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    There are several ways to deal with verbal/social bullying. I don't, as such, advocate this, but it's just a subjective observation:
    Sometimes it causes more trouble, but it looks like most bullies cower under the threat of physical violence. And by "threat" I mean a situation where they know they most likely will get badly hurt by their "victim." A simple verbal threat doesn't cut it. Unfortunately, to instill that kind of fear, they usually need a precedent, i.e. a previous beating that has left them changed for good. Or they know the victim has done the same to someone else, fear by proxy. A violent reputation is a double-edged sword, though.

    Another thing I've observed: people with a pronounced capacity for violence have a different air about them (in comparison to those more unacquainted with the world of violence) when they start to get angry. Most people usually get scared around such a person when things start going sour, so if you do have that air, it's often enough to repel bullies. There aren't even any clear signs, the person just starts to stand/talk/move a bit differently, their facial expressions are a little different etc. In any case, that's usually enough to grant them the respect (prompted by fear) of others unless the others are drunk in which case they'll likely walk into a world of hurt.

    I've observed this in practice several times. E.g. a guy who's known for taking a piss at everyone until they crack, was perfectly normal, even polite and friendly when dealing with a person whom he knew would knock his teeth in if it came to that. Again, just an observation...
     
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  9. Tara
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    Tara Contributing Member

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    I don't think it takes a violent person for a bully to stop; bullying is a way for bullies to make themselves look better and stronger while they make the victim of their bullying look weaker. I've never seen a bully pick on a person with lots of selfconfidence, not even if that person was alone, or someone who couldn't care less about how others feel about him/her.

    I would say the best way to take care of a bully is pretending not to care, they'll probably lose interest soon enough. And yes, I know that's not as easy as it sounds, but by making a teacher interfere you will (probably) only make sure the bully doesn't pick on someone when the teacher is there, but when the teacher is not around.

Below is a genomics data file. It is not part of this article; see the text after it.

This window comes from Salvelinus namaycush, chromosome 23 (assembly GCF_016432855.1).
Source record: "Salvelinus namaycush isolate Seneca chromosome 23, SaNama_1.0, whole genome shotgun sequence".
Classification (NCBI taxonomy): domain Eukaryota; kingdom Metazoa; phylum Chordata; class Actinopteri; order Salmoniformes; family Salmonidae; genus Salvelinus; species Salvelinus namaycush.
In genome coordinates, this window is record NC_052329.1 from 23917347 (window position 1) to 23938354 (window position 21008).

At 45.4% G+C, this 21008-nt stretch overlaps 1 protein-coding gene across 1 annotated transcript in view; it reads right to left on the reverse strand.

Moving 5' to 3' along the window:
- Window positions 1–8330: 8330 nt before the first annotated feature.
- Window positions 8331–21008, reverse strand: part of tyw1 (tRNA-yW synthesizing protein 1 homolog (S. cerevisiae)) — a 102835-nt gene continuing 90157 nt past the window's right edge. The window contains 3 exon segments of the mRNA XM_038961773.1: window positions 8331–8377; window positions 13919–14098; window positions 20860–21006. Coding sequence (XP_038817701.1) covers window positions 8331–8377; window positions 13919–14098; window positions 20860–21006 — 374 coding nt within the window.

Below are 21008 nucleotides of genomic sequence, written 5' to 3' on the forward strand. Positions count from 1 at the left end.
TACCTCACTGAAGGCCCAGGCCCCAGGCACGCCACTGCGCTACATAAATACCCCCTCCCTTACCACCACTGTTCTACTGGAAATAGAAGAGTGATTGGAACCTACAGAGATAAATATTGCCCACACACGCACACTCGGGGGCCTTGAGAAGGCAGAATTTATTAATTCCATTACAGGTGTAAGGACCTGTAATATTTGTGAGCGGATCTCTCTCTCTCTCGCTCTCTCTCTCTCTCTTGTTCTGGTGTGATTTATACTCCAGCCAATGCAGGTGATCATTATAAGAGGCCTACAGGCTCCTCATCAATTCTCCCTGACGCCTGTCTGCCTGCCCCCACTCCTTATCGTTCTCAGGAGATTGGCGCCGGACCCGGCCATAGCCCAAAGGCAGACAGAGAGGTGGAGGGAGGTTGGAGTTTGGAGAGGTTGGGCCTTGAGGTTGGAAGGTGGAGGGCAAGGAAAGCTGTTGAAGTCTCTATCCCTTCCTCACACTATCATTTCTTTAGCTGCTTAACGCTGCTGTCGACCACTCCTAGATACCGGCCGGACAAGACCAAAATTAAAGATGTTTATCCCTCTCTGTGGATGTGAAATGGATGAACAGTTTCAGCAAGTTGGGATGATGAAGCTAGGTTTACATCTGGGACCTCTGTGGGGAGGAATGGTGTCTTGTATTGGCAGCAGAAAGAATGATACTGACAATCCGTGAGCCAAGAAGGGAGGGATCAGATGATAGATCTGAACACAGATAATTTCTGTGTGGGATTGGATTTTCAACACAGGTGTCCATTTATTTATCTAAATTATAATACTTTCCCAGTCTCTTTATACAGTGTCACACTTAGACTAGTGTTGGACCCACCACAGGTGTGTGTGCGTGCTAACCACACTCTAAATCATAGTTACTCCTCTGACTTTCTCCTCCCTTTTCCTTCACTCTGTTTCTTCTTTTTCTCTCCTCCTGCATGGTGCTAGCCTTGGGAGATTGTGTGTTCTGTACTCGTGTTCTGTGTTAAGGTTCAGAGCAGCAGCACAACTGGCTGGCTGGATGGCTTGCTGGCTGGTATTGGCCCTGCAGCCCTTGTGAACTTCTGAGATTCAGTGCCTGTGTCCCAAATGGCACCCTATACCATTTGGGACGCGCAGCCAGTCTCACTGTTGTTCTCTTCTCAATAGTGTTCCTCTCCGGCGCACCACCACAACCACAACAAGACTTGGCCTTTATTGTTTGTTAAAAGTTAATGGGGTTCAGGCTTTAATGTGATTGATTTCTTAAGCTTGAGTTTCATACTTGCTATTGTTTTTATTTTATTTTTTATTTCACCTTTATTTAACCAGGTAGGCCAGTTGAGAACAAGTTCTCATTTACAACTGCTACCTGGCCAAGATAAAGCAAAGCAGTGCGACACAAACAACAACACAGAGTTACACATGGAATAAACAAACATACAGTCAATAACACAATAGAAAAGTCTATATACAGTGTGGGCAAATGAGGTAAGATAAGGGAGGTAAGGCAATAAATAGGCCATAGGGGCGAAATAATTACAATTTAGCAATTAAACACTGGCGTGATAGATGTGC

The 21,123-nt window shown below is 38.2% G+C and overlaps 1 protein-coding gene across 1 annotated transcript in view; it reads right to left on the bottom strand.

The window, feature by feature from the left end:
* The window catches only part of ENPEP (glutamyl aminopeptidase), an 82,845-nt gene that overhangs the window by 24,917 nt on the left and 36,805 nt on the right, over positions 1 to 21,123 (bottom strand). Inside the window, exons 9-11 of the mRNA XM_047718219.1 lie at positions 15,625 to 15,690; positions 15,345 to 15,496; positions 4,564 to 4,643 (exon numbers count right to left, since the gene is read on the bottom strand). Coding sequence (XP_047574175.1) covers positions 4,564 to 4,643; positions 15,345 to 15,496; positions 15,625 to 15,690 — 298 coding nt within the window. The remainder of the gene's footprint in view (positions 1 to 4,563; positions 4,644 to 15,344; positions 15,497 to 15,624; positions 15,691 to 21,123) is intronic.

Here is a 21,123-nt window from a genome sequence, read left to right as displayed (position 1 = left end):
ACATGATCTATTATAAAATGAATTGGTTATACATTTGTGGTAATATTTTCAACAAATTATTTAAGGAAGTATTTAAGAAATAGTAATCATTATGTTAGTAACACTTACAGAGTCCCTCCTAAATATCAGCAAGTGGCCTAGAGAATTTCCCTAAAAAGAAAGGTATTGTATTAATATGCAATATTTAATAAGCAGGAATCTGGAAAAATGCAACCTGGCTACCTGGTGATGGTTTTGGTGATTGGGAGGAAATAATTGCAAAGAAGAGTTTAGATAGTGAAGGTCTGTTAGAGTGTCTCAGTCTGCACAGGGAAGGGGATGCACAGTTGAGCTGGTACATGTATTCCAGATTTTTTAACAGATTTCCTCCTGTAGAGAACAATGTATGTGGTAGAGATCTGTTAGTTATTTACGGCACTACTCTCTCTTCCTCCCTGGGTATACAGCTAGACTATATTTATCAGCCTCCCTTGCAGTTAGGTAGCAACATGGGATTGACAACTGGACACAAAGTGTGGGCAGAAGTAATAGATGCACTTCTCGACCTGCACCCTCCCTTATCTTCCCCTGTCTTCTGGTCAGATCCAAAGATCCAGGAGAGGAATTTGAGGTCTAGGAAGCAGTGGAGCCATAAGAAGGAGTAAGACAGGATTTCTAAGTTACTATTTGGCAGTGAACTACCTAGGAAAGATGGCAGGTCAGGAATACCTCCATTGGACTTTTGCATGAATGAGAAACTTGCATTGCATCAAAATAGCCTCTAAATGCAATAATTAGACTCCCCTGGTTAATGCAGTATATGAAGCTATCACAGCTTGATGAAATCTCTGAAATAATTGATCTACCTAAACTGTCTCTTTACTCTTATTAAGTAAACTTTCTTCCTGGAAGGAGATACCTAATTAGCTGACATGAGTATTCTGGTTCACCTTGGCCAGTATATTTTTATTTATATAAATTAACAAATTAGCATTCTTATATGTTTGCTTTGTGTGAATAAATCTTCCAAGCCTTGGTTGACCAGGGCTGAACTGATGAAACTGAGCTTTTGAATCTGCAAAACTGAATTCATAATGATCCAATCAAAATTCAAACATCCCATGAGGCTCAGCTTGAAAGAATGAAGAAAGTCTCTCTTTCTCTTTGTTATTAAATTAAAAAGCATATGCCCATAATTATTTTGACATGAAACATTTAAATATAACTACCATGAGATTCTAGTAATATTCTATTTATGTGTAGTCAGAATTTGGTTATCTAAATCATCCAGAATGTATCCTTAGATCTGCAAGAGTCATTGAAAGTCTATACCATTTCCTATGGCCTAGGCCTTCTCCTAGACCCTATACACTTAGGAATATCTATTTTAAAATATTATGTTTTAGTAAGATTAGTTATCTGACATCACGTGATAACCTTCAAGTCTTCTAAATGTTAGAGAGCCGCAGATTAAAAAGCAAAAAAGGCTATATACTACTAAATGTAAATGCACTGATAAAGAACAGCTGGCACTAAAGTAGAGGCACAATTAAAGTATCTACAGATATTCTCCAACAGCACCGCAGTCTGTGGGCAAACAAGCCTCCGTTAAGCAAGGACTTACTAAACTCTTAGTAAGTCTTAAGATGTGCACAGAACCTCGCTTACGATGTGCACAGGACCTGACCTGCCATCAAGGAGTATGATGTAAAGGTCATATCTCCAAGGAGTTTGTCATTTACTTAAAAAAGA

I think self defense classes for the people getting bullied could work, or another way of giving the victims of bullies a way to defend themself when there is no one else around to defend them.
     
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  10. ChickenFreak
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    ChickenFreak Contributing Member Contributor

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    I've never heard of that working. I know that for two and a half solid years I ignored verbal taunting, never responded, never acted as if I could even hear. I "ignored", just as is always advised. And it went on for two and a half solid years and only stopped because everyone went on to a bigger school, the bullies chose new victims, and they didn't choose me that time.

    They know that you care. It's not as if "ignore them" is some super secret concept that they've never heard of. They know that you're bleeding behind that wall, and it motivates them all the more to break the wall and see the blood. The kids in my case got desperate enough once to call my house (this was before widely accessible Internet allowed bullies to invade kids' personal lives all the time) posing as someone that I wouldn't ignore, to get me off my guard.

    And having some bully-free time would be bad why?

    But I'm not talking about the teacher saying, "Aw, that's not nice; stop that now." I'm talking about the kids, at the rare times when the teacher is a witness, facing serious consequences. The bullies in my case were ambitious kids; something that interfered with their school record or their grades would have had meaning to them. And a culture in which bullying has reliable consequences could become like the culture regarding sexual harassment in most US workplaces--no matter how much of an arrogant entitled jerk you are, you fear those consequences and you modify your behavior.
     
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  11. Tara
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    Tara Contributing Member

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    Let's put it this way then: it worked for me.

    I'm not saying it's bad, I'm just saying I've seen too many cases where interference of an adult or anyone for that matter only made the bullying (and I'd day therefor the entire situation) worse, to a point where the bullying wasn't just limited to "verbal assaults" anymore".
     
  12. mammamaia
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    mammamaia nit-picker-in-chief Contributor

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    the 'good' news among the bad is that at least in a couple of bullying cases [one in canada and one in the us] that caused the bullied child to kill herself, the perp kids are being prosecuted!
     
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  13. thirdwind
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    thirdwind Contributing Member Contest Administrator Reviewer Contributor

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    Yes, I heard about this. It's good news indeed. I'm glad schools and law officials aren't sweeping things like this under the rug. I really think things like this need more media attention so that more people are aware that such things are happening.